The fight to save Denver’s last mobile home parks

Nonprofits, politicians and residents are racing the clock to fight displacement from a mobile home park in Westwood.
9 min. read
Westwood’s Capitol City Mobile Home Park, where Alina Valdez lives. Jan. 27, 2023.
Kevin J. Beaty/Denverite

Alina Valdez has lived in one of Denver's five remaining mobile home parks for the past 13 years. From there, she can walk to her job as a server at a Mexican restaurant, and her two kids can walk to school. Living in the park has also given her the chance to become a homeowner, as she pays her aunt and uncle monthly to purchase the mobile home she lives in.

But that's all subject to change for Valdez and about 75 other families who live in mobile homes in Westwood. The park went up for sale last summer and there's no guarantee they'll be able to stay if someone buys it and kicks them out. It's a familiar story: parks go up for sale and get bought by investors, who either raise rent or evict and redevelop.

But in recent months, community organizers have partnered with City Council to try to protect Denver's remaining mobile home parks and help residents purchase the land to run as cooperatives. It's been in the works for a few years, but with the Westwood park up for sale, time is of the essence.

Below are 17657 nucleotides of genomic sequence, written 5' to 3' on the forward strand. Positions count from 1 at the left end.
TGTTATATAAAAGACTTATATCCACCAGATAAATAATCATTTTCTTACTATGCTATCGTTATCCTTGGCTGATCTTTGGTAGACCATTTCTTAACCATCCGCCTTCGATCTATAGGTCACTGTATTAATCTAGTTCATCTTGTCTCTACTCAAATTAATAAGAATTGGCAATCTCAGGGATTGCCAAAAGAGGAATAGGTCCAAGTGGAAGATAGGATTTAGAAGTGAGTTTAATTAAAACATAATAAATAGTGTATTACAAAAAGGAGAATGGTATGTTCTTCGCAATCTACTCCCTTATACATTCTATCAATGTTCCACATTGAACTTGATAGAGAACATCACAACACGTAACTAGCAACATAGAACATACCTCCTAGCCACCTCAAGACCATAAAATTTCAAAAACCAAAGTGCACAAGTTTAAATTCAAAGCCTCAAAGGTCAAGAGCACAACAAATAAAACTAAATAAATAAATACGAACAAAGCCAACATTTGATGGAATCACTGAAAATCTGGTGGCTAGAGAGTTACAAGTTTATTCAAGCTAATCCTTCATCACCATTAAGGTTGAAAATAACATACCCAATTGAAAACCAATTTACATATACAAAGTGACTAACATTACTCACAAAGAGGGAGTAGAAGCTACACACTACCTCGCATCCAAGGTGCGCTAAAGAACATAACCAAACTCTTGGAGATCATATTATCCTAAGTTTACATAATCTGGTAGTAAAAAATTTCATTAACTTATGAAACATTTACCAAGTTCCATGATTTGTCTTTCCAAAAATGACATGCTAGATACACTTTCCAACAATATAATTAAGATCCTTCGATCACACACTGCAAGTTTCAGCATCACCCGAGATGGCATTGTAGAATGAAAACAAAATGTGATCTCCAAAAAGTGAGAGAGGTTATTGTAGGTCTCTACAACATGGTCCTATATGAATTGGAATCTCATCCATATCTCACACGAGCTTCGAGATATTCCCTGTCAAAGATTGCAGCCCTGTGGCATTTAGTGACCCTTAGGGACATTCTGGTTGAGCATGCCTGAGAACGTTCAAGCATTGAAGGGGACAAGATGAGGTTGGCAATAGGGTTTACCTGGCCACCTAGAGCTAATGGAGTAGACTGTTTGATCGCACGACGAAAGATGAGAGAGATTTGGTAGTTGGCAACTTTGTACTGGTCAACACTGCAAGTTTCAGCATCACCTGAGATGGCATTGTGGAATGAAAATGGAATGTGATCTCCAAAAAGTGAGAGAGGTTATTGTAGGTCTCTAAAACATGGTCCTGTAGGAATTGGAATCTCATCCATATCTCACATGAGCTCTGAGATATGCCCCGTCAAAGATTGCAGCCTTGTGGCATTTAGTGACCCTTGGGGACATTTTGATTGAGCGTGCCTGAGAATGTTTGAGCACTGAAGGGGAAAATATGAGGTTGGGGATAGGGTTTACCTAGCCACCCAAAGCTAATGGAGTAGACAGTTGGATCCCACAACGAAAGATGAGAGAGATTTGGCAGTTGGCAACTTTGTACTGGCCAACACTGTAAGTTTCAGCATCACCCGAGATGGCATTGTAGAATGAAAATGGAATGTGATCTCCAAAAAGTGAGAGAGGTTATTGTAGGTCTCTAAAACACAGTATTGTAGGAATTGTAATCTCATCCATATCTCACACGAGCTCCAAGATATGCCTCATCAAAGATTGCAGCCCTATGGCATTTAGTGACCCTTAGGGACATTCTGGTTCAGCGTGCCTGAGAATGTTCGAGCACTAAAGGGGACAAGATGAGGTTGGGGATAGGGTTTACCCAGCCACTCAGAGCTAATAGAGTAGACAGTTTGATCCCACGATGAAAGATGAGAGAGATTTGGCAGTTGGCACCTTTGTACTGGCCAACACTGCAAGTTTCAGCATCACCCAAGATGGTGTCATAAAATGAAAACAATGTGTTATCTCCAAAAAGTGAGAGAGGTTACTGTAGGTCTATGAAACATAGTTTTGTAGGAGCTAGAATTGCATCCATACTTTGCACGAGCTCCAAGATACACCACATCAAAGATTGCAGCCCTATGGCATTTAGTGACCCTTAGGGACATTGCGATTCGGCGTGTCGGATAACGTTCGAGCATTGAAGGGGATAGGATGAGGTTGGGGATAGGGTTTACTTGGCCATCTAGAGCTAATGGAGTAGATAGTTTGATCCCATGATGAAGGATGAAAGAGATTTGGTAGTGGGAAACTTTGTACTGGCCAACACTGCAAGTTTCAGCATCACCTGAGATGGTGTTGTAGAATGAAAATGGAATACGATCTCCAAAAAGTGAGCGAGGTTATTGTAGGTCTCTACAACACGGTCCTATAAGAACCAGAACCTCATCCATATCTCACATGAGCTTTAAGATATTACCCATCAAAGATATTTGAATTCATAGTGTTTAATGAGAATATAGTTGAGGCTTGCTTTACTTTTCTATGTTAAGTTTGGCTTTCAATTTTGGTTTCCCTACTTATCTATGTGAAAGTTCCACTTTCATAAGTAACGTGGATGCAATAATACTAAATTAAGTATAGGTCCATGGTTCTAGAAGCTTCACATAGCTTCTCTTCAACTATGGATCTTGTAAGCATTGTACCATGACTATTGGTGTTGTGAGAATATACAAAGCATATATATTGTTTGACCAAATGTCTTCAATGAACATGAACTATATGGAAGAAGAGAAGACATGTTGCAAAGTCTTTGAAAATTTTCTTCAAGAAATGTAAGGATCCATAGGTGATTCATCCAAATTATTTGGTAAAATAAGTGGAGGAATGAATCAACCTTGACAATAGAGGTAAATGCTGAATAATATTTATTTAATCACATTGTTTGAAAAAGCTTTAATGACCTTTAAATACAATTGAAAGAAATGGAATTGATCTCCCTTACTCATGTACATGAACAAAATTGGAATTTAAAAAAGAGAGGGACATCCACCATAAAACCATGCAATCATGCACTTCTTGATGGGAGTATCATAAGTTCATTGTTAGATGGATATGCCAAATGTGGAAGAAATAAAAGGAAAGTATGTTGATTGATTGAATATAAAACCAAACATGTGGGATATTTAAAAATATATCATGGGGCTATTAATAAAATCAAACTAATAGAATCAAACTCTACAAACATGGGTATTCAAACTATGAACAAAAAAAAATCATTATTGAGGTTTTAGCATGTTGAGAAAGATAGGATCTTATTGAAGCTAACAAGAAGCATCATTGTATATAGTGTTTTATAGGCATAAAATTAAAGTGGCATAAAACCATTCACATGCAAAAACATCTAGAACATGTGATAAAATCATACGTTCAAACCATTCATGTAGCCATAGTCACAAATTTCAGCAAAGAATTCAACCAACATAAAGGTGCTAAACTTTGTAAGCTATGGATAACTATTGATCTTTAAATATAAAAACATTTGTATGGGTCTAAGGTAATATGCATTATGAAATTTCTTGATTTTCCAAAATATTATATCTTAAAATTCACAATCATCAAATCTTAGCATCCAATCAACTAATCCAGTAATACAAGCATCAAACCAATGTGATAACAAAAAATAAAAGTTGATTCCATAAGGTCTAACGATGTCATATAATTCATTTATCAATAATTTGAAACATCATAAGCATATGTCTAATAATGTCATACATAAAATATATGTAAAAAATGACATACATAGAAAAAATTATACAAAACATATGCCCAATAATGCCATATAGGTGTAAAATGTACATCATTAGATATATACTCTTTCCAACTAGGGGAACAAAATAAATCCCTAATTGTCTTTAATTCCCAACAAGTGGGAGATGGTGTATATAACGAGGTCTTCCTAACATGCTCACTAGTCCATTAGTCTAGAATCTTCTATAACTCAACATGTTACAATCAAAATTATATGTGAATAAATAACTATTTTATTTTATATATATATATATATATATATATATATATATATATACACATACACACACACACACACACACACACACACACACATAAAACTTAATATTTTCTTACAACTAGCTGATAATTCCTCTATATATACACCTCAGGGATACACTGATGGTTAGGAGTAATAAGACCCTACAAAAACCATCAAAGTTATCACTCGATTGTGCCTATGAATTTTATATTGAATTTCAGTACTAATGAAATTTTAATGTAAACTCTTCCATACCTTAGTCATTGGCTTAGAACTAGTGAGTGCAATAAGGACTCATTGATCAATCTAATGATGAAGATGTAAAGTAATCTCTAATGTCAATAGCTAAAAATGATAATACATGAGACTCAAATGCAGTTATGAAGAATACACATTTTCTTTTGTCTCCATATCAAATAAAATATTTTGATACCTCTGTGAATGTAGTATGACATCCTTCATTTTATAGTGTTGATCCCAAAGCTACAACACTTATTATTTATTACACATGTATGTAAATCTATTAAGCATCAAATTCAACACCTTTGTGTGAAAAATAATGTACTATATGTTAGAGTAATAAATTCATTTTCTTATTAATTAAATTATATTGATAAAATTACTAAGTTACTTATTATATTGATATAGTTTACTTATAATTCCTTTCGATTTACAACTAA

Alina Valdez and her daughter, Sofia, sit on their couch at home in the Westwood mobile home park where they live. Jan. 27, 2023.
Kevin J. Beaty/Denverite

Denver has historically been inhospitable to mobile home parks, creating potentially dangerous conditions.

Zoning laws have outlawed new mobile home parks in Denver since the 1950s. Meanwhile, local laws intended to phase out existing parks outlawed adding or replacing units.

The inability to replace units can be a safety issue, given the old age of some of Denver's mobile homes. Valdez said some of the homes in her park suffer from busted pipes in the winter and high temperatures in the summer.

The other problem with these rules is that they incentivize development.

If owners cannot replace or add units, the park is destined to lose residents and revenue over time, pushing owners to put parks up for sale. The rules also make it difficult for residents to purchase the park themselves. Doing so would require a loan, but what investor would bet on a mobile home park when local laws prevent improvements?

Councilmember Jamie Torres, who represents the park in Westwood and has been involved in council legislation to protect the parks, said that these laws might have made more sense years ago, when Denver was growing but housing was still more affordable.

"Folks might have thought, 'There are other options out there, there are alternatives to where these families can move, there are other places where they can live, and can't we put something more aesthetically appealing in that lot,'" Torres said. "The reality now is incredibly different. It has transformed."

The cost of housing has skyrocketed in recent years. Torres said many of the families who live in the park in Westwood are lower income and cannot easily relocate. With the decline of mobile home parks generally and the age of some of these units, relocation to a different park would be difficult. Plus, Torres said some residents might be undocumented immigrants, who cannot access housing assistance and other city resources if forced to move.